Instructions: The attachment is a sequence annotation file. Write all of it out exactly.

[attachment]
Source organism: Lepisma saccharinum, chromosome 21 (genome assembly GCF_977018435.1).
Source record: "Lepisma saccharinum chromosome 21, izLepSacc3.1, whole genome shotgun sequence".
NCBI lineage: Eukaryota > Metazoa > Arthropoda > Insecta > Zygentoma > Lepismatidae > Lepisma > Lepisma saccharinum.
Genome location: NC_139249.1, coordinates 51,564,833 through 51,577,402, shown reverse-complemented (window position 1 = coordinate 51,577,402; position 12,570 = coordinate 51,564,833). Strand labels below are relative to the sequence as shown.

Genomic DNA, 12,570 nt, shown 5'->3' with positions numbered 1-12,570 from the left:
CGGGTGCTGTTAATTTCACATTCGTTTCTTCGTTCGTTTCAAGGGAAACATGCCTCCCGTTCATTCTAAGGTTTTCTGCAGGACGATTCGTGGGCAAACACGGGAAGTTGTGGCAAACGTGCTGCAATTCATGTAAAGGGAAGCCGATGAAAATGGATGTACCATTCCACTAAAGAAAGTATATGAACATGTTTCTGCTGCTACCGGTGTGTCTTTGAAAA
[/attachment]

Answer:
Source organism: Lepisma saccharinum, chromosome 21 (genome assembly GCF_977018435.1).
Source record: "Lepisma saccharinum chromosome 21, izLepSacc3.1, whole genome shotgun sequence".
NCBI lineage: Eukaryota > Metazoa > Arthropoda > Insecta > Zygentoma > Lepismatidae > Lepisma > Lepisma saccharinum.
Genome location: NC_139249.1, coordinates 51,564,833 through 51,577,402, shown reverse-complemented (window position 1 = coordinate 51,577,402; position 12,570 = coordinate 51,564,833). Strand labels below are relative to the sequence as shown.

Genomic DNA, 12,570 nt, shown 5'->3' with positions numbered 1-12,570 from the left:
CGGGTGCTGTTAATTTCACATTCGTTTCTTCGTTCGTTTCAAGGGAAACATGCCTCCCGTTCATTCTAAGGTTTTCTGCAGGACGATTCGTGGGCAAACACGGGAAGTTGTGGCAAACGTGCTGCAATTCATGTAAAGGGAAGCCGATGAAAATGGATGTACCATTCCACTAAAGAAAGTATATGAACATGTTTCTGCTGCTACCGGTGTGTCTTTGAAAA